Mr. Thomas Sheridan and Mr. Murphy, who then lived a good deal both with him and Mr. Wedderburne, told me, that they previously talked with Johnson upon this matter, and that it was perfectly understood by all parties that the pension was merely honorary. Sir Joshua Reynolds told me, that Johnson called on him after his majesty's intention had been notified to him, and said he wished to consult his friends as to the propriety of his accepting this mark of the royal favour, after the definitions which he had given in his Dictionary of pension and pensioners. He said he would not have Sir Joshua's answer till next day, when he would call again, and desired he might think of it. Sir Joshua answered that he was clear to give his opinion then, that there could be no objection to his receiving from the King a reward for literary merit; and that certainly the definitions in his Dictionary were not applicable to him. Johnson, it should seem, was satisfied, for he did not call again till he had accepted the pension, and had waited on Lord Bute to thank him. He then told Sir Joshua that Lord Bute said to him expressly, 'It is not given you for anything you are to do, but for what you have done.' His Lordship, he said, behaved in the handsomest manner, he repeated the words twice, that he might be sure Johnson heard them, and thus set his mind perfectly at ease. This nobleman, who has been so virulently abused, acted with great honour in this instance and displayed a mind truly liberal. A minister of a more narrow and selfish disposition would have availed himself of such an opportunity to fix an implied obligation on a man of Johnson's powerful talents to give him his support.

Mr. Murphy and the late Mr. Sheridan severally contended for the distinction of having been the first who mentioned to Mr. Wedderburne that Johnson ought to have a pension. When I spoke of this to Lord Loughborough, wishing to know if he recollected the prime mover in the business, he said, 'All his friends assisted:' and when I told him that Mr. Sheridan strenuously asserted his claim to it, his Lordship said, 'He rang the bell.' And it is but just to add, that Mr. Sheridan told me, that when he communicated to Dr. Johnson that a pension was to be granted him, he replied in a fervour of gratitude, 'The English language does not afford me terms adequate to my feelings on this occasion. I must have recourse to the French. I am penetre with his Majesty's goodness.' When I repeated this to Dr. Johnson, he did not contradict it.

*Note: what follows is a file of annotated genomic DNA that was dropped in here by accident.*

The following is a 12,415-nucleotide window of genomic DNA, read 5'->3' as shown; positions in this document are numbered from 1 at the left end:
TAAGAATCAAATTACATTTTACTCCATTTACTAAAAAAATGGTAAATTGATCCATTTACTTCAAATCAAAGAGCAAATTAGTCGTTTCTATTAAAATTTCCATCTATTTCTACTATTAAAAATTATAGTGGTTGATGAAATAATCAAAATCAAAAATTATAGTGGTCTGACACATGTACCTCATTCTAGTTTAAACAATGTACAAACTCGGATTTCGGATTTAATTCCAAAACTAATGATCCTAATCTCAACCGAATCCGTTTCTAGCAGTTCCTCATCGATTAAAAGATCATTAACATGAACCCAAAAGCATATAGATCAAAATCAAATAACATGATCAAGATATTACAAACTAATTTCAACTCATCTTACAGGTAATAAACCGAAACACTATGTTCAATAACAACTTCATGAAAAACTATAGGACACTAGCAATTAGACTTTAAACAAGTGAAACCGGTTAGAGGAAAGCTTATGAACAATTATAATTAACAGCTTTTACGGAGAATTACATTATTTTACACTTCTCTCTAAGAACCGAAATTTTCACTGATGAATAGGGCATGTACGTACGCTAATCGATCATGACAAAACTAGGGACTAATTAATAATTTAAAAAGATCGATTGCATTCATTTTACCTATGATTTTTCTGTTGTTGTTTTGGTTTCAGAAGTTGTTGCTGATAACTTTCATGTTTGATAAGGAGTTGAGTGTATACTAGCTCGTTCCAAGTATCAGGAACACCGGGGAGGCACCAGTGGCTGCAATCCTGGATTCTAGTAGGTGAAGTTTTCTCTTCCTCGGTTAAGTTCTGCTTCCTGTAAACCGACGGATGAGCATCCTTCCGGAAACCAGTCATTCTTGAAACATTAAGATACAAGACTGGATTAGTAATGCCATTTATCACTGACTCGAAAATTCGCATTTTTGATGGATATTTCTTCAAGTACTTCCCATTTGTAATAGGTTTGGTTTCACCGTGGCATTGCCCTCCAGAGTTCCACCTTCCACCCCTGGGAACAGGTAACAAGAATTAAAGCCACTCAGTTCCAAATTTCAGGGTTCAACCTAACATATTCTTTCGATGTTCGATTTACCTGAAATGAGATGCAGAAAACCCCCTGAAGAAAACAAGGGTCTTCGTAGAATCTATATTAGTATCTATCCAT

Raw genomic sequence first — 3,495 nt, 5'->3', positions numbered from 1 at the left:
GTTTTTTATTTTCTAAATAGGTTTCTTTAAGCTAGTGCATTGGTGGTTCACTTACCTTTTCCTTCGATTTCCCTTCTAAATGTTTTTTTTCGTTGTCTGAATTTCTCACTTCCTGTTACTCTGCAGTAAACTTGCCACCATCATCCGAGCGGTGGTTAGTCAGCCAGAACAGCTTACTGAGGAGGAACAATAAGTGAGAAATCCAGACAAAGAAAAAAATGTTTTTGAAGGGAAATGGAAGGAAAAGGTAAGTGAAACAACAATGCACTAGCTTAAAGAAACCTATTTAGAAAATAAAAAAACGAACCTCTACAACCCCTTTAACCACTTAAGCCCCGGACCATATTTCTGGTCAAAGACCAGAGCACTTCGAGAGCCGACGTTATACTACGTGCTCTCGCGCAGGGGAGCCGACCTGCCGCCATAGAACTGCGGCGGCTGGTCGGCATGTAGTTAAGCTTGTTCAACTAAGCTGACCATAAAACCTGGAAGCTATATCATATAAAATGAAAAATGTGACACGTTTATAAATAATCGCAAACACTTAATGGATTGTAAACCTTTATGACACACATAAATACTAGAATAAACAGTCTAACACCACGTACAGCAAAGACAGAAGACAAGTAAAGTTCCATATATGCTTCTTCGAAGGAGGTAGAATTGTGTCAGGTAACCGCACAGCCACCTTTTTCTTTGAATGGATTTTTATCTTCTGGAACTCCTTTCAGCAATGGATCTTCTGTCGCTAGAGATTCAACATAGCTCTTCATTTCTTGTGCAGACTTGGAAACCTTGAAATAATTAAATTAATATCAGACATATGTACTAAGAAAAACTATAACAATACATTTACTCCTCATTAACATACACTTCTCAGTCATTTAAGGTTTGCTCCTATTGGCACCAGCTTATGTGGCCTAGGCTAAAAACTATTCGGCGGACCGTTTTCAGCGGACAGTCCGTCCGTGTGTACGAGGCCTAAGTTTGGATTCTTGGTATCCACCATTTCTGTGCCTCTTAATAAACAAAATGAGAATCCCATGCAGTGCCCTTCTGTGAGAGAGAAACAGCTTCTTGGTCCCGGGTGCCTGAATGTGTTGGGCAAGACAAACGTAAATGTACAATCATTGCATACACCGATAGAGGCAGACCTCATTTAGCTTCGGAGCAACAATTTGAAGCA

This year his friend Sir Joshua Reynolds paid a visit of some weeks to his native country, Devonshire, in which he was accompanied by Johnson, who was much pleased with this jaunt, and declared he had derived from it a great accession of new ideas. He was entertained at the seats of several noblemen and gentlemen in the West of England; but the greatest part of the time was passed at Plymouth, where the magnificence of the navy, the ship-building and all its circumstances, afforded him a grand subject of contemplation. The Commissioner of the Dock-yard paid him the compliment of ordering the yacht to convey him and his friend to the Eddystone, to which they accordingly sailed. But the weather was so tempestuous that they could not land.